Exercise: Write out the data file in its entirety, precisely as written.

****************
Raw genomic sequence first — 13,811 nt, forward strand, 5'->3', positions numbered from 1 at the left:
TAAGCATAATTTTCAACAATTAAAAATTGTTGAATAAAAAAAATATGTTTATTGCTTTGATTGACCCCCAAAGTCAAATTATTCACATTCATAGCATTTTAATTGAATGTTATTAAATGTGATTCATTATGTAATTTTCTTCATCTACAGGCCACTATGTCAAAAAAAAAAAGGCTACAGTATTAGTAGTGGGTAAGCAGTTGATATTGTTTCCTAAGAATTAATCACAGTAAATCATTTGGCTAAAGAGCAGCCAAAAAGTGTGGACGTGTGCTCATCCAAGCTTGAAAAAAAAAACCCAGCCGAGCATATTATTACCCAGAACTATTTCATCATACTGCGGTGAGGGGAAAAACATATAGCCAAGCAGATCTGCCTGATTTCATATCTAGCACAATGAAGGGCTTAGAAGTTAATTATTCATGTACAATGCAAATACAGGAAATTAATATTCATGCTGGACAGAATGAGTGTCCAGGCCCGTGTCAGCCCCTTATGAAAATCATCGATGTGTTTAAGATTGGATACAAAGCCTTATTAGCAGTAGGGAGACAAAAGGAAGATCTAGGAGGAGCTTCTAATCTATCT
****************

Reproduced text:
Raw genomic sequence first — 13,811 nt, forward strand, 5'->3', positions numbered from 1 at the left:
TAAGCATAATTTTCAACAATTAAAAATTGTTGAATAAAAAAAATATGTTTATTGCTTTGATTGACCCCCAAAGTCAAATTATTCACATTCATAGCATTTTAATTGAATGTTATTAAATGTGATTCATTATGTAATTTTCTTCATCTACAGGCCACTATGTCAAAAAAAAAAAGGCTACAGTATTAGTAGTGGGTAAGCAGTTGATATTGTTTCCTAAGAATTAATCACAGTAAATCATTTGGCTAAAGAGCAGCCAAAAAGTGTGGACGTGTGCTCATCCAAGCTTGAAAAAAAAAACCCAGCCGAGCATATTATTACCCAGAACTATTTCATCATACTGCGGTGAGGGGAAAAACATATAGCCAAGCAGATCTGCCTGATTTCATATCTAGCACAATGAAGGGCTTAGAAGTTAATTATTCATGTACAATGCAAATACAGGAAATTAATATTCATGCTGGACAGAATGAGTGTCCAGGCCCGTGTCAGCCCCTTATGAAAATCATCGATGTGTTTAAGATTGGATACAAAGCCTTATTAGCAGTAGGGAGACAAAAGGAAGATCTAGGAGGAGCTTCTAATCTATCT